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Durban - Durban businessman Jay Singh’s company Woodglaze Trading is still pocketing R3 million a month in rentals from Phoenix housing complexes, in defiance of a high court order.
Four complexes, which Singh developed, were placed under curatorship last month after the Asset Forfeiture Unit (AFU) obtained a court order in the Pietermaritzburg High Court.
The order also required rentals, which were being paid to Woodglaze, to go to curator Eugene Nel.
The AFU alleged the complexes were owned by First Metro, but they had been hastily transferred - illegally - to the entity by Woodglaze due to its legal difficulties.
First Metro claimed the transfer was done without its consent and it had not signed transfer documents.
The Asset Forfeiture Unit also seized R102m that First Metro received from social housing funding to maintain the Phoenix housing project.
The forfeiture action came after investigations into allegations of misconduct in the Social Housing Regulatory Authority, an entity set up by the Human Settlements Ministry.
The investigation related to R235m in housing grants paid to Moko Rental Housing, a section 21 company allegedly set up by Woodglaze, for Phoenix social housing development projects.
The AFU alleged that Woodglaze and Moko did not qualify for the grants and “misrepresentations” were made before the money was paid.
Woodglaze brought a separate application, which is in the Pietermaritzburg High Court on Thursday, asking the court to reconsider the court order. The company said the transfer to First Metro had never gone through and it was the rightful landlord and entitled to receive the rentals.
Woodglaze denied it was involved in any fraudulent activity and said the forfeiture application was an abuse of the court process.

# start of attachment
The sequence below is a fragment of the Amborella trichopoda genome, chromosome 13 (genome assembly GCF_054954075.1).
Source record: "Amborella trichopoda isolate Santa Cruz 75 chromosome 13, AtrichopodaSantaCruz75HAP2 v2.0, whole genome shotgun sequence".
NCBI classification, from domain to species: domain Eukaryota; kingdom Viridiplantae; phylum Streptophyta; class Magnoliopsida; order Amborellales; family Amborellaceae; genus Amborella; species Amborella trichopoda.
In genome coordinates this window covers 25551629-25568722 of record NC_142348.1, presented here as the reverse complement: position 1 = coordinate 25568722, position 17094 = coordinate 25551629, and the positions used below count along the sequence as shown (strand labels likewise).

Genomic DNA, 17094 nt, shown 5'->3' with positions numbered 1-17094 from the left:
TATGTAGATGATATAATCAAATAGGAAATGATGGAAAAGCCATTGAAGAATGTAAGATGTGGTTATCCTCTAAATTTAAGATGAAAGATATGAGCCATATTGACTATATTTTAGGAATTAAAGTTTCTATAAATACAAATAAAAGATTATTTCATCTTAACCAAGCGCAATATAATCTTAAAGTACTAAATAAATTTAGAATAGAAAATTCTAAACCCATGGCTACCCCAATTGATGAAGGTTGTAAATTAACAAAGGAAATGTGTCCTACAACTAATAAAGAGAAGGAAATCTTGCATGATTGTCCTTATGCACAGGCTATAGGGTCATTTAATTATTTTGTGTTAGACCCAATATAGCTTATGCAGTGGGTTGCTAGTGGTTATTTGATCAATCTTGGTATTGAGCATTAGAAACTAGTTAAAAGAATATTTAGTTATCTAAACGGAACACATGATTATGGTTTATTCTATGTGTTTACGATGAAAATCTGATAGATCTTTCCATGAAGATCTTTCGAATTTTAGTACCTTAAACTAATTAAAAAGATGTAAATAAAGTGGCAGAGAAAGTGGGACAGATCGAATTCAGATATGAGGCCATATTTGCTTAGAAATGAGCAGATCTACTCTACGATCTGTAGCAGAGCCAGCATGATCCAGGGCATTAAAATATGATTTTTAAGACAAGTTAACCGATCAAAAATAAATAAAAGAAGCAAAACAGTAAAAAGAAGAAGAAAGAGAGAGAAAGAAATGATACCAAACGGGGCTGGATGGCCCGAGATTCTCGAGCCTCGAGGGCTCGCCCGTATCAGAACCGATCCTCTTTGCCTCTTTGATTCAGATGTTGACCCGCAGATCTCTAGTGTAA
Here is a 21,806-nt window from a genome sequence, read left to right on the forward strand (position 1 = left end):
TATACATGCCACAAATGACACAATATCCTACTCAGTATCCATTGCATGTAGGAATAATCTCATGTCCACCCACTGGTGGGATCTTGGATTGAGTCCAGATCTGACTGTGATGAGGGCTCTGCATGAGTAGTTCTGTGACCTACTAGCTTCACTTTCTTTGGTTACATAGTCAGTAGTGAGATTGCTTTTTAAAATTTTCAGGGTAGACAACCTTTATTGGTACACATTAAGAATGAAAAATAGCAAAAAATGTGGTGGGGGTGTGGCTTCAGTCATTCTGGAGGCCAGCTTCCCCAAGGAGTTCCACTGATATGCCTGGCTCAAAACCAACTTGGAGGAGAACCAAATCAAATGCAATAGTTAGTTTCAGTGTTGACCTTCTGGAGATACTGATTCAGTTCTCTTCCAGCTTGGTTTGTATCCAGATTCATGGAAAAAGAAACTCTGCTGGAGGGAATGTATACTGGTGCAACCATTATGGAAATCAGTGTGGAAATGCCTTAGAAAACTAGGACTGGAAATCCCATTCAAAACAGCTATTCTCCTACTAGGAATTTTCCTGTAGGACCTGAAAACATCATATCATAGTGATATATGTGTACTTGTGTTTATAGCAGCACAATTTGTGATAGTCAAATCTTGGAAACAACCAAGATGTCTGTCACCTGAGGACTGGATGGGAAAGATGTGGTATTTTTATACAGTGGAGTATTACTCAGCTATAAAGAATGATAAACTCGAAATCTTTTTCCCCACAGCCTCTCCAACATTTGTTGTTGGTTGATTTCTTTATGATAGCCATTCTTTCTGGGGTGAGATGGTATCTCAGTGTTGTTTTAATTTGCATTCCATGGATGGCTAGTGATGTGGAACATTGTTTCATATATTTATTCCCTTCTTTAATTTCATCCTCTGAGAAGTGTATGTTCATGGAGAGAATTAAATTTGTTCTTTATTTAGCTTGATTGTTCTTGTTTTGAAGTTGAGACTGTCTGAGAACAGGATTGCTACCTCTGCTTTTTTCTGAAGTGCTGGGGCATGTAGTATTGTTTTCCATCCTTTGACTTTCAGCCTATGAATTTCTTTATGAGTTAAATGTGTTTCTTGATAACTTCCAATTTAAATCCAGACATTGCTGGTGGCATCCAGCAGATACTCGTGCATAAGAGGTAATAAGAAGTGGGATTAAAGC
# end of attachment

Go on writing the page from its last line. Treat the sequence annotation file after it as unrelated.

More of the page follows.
In response to Singh’s application, the AFU’s Knorx Molelle said in court papers that the curator had informed the forfeiture unit that most rentals, which were paid by debit order, were still being paid to Singh’s company.
“The debit orders are still operating in favour of the first respondent (Woodglaze) and, if true, this should have been disclosed to the court by the company.”
He also said Woodglaze was trying to make an “unlawful attempt” to obtain the rentals when its status as a landlord was in dispute in court applications brought by the Phoenix Residents and Tenants Association.
The association argues that the company failed to properly administer “rent to buy” schemes.
Molelle said having the rentals collected by the curator was the “safest way” to deal with the funds until the forfeiture application and other applications were dealt with.
He also said other rentals had not been received due to some of the properties being incorrectly described in the court order.
On Wednesday, the association’s attorney, Ramesh Luckychund, said he had written a letter to the AFU, Singh’s attorneys and the curator stating that it wished to intervene in the application.
The association’s Mervin Govender said the residents would be present at court on Thursday.